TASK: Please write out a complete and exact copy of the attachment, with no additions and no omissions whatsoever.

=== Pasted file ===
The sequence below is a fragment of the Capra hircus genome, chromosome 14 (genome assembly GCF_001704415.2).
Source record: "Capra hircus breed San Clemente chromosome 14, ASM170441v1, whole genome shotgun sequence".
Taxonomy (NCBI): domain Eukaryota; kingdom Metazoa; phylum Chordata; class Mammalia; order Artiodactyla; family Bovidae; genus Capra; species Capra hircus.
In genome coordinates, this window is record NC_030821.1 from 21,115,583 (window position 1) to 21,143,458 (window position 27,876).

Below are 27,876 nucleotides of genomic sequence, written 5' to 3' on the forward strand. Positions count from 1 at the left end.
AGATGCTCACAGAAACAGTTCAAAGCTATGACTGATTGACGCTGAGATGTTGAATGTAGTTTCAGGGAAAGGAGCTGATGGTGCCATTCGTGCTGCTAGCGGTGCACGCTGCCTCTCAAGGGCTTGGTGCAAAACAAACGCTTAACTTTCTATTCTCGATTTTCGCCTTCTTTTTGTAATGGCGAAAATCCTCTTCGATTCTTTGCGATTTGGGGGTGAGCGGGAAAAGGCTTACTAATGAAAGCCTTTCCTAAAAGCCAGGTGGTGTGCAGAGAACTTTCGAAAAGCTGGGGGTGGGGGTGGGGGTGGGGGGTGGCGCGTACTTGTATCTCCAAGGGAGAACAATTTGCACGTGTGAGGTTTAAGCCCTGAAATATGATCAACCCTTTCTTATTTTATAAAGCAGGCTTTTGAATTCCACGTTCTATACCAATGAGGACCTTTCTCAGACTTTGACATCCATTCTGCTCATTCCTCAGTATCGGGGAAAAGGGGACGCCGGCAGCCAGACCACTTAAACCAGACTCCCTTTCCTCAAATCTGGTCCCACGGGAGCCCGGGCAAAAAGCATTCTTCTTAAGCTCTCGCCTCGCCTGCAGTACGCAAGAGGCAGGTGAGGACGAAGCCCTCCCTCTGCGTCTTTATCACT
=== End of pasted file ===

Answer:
The sequence below is a fragment of the Capra hircus genome, chromosome 14 (genome assembly GCF_001704415.2).
Source record: "Capra hircus breed San Clemente chromosome 14, ASM170441v1, whole genome shotgun sequence".
Taxonomy (NCBI): domain Eukaryota; kingdom Metazoa; phylum Chordata; class Mammalia; order Artiodactyla; family Bovidae; genus Capra; species Capra hircus.
In genome coordinates, this window is record NC_030821.1 from 21,115,583 (window position 1) to 21,143,458 (window position 27,876).

Below are 27,876 nucleotides of genomic sequence, written 5' to 3' on the forward strand. Positions count from 1 at the left end.
AGATGCTCACAGAAACAGTTCAAAGCTATGACTGATTGACGCTGAGATGTTGAATGTAGTTTCAGGGAAAGGAGCTGATGGTGCCATTCGTGCTGCTAGCGGTGCACGCTGCCTCTCAAGGGCTTGGTGCAAAACAAACGCTTAACTTTCTATTCTCGATTTTCGCCTTCTTTTTGTAATGGCGAAAATCCTCTTCGATTCTTTGCGATTTGGGGGTGAGCGGGAAAAGGCTTACTAATGAAAGCCTTTCCTAAAAGCCAGGTGGTGTGCAGAGAACTTTCGAAAAGCTGGGGGTGGGGGTGGGGGTGGGGGGTGGCGCGTACTTGTATCTCCAAGGGAGAACAATTTGCACGTGTGAGGTTTAAGCCCTGAAATATGATCAACCCTTTCTTATTTTATAAAGCAGGCTTTTGAATTCCACGTTCTATACCAATGAGGACCTTTCTCAGACTTTGACATCCATTCTGCTCATTCCTCAGTATCGGGGAAAAGGGGACGCCGGCAGCCAGACCACTTAAACCAGACTCCCTTTCCTCAAATCTGGTCCCACGGGAGCCCGGGCAAAAAGCATTCTTCTTAAGCTCTCGCCTCGCCTGCAGTACGCAAGAGGCAGGTGAGGACGAAGCCCTCCCTCTGCGTCTTTATCACT